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Transportation Secretary Pete Buttigieg announced on Monday that the agency introduced rules requiring airlines to reimburse customers who incur expenses due to certain delayed and canceled flights, a move which comes as the industry faces elevated demand and a constrained labor force.
The proposed rules, which would apply when an airline delays a flight for more than three hours or cancels a flight for a “controllable” reason, would mandate that the firms offer compensation for stranded passengers, as well as a meal or meal voucher, overnight accommodations, and ground transportation between the airport and hotel.
“When an airline causes a flight cancellation or delay, passengers should not foot the bill,” Buttigieg said in a statement, noting that the proposed reimbursement rules would be the first in American history.
The move comes after Southwest Airlines experienced holiday travel disruptions last year due to extreme winter weather conditions, staff shortages, and an outdated computer system. The carrier canceled thousands of flights days after other carriers had resumed normal operations. Buttigieg told the company, which has since promised to compensate passengers for all expenses incurred during that time, that the disruptions were “unacceptable” and promised that his agency would exercise “the fullest extent of its investigative and enforcement powers” to ensure customers are reimbursed.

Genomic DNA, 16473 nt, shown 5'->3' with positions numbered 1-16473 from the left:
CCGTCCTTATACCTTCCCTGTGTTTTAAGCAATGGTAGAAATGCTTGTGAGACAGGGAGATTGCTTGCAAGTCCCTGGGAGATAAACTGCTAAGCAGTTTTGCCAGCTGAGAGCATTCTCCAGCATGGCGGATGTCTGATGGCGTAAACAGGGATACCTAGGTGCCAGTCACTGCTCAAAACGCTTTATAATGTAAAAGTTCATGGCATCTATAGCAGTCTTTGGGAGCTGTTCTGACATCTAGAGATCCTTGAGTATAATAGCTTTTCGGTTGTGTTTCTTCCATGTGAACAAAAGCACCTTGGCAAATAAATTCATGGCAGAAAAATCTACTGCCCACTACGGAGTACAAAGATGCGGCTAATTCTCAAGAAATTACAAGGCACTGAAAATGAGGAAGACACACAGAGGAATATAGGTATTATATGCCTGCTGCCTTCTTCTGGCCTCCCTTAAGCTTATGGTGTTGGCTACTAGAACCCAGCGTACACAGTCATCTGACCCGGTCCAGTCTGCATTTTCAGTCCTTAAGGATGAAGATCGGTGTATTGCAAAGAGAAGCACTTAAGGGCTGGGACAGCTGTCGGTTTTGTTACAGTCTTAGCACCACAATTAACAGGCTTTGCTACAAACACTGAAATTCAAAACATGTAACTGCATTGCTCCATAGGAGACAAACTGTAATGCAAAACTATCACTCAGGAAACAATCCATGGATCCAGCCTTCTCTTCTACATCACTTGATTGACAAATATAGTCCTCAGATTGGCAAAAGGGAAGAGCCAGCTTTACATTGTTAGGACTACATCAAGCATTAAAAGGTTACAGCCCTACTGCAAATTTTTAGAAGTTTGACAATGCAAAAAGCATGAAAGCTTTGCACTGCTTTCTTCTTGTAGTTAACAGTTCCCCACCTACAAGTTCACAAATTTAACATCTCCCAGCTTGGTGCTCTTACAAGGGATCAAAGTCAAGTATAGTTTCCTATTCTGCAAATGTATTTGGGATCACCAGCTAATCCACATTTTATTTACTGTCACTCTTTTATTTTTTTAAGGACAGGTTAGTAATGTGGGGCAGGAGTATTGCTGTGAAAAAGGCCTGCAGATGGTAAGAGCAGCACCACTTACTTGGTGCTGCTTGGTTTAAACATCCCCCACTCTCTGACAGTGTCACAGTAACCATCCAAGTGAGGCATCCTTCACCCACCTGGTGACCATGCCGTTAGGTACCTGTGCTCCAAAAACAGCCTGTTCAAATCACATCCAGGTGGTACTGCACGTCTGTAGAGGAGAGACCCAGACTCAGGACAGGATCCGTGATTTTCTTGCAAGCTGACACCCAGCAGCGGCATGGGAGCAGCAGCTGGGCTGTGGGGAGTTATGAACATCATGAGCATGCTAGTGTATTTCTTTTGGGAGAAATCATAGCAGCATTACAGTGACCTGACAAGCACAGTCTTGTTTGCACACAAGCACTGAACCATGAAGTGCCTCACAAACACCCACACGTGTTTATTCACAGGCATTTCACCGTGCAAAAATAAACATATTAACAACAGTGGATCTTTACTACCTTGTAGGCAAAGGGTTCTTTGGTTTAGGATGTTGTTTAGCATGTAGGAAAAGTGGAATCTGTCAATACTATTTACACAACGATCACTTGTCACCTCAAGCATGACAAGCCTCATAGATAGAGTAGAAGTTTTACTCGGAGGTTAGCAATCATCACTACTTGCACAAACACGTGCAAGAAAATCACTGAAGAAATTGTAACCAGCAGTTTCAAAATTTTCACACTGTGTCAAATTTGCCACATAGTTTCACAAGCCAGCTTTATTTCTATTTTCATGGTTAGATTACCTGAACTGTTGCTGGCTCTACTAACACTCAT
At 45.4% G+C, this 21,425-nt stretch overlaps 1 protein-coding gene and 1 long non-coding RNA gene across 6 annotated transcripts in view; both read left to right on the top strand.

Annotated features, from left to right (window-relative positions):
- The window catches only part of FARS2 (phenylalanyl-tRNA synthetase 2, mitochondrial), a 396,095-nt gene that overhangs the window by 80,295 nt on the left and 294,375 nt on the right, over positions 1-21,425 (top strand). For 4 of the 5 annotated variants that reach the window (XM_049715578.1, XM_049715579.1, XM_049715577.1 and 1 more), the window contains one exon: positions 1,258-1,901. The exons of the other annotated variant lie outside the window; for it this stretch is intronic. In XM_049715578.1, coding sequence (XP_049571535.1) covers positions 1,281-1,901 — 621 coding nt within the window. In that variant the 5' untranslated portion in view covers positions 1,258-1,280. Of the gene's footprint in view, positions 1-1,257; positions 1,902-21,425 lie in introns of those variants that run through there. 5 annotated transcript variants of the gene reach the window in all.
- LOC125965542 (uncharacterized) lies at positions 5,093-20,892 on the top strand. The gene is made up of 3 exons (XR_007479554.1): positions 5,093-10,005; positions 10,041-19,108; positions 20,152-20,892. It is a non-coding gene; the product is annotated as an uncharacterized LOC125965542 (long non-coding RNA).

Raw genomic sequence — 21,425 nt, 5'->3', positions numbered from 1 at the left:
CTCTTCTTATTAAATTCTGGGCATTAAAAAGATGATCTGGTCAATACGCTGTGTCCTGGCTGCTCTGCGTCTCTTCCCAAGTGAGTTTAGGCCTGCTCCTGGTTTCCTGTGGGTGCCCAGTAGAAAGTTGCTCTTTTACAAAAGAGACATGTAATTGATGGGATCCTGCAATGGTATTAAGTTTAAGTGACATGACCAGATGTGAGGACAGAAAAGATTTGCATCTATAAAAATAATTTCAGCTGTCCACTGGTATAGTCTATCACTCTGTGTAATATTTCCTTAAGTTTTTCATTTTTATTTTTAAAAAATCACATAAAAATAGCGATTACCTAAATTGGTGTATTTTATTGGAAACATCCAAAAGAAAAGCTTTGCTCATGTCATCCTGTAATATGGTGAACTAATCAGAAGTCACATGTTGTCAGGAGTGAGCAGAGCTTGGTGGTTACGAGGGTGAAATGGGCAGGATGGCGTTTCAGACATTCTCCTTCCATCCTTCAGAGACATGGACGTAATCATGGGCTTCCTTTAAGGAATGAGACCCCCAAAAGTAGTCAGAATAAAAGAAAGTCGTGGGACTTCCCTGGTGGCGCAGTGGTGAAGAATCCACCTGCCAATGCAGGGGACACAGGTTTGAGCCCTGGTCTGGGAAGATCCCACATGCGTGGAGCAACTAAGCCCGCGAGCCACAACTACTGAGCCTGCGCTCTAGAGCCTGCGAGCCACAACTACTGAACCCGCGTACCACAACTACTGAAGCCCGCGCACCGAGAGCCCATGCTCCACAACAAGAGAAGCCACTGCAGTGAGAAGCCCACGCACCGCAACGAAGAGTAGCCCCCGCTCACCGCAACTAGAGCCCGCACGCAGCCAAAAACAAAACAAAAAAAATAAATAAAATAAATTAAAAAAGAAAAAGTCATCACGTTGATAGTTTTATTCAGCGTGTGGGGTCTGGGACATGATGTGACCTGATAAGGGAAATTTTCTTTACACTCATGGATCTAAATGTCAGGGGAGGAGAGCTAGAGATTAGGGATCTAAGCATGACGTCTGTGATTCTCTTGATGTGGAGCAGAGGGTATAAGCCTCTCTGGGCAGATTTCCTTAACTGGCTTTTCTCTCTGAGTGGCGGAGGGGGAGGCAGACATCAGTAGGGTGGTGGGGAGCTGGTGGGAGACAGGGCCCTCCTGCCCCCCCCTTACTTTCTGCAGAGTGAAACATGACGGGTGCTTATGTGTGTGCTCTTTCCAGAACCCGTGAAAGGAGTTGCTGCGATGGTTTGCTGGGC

The new proposals also occur as the sector faces a severely limited pool of available pilots and frontline staff. Carriers previously encouraged commercial pilots to retire as worldwide lockdowns caused demand for air travel to plummet in the spring of 2020, worsening a previous trend toward a lack of available pilots. Elevated prices for airline tickets and a rapid return in travel demand, however, are now prompting lawmakers to consider the problem.
Regional Airline Association CEO Faye Malarkey Black told members of the House Transportation and Infrastructure Committee last month that more than 50% of current pilots would be forced to retire within the next 15 years because of federal rules mandating that pilots exit their positions once they reach 65 years of age, even as only 8% of pilots are below 30 years of age due to the high cost of flight education. Buttigieg has opposed legislation that would increase the retirement threshold to 67 years of age, contending that “the answer is to make sure we have as many and as good pilots ready to take their place, to have a stronger pipeline.”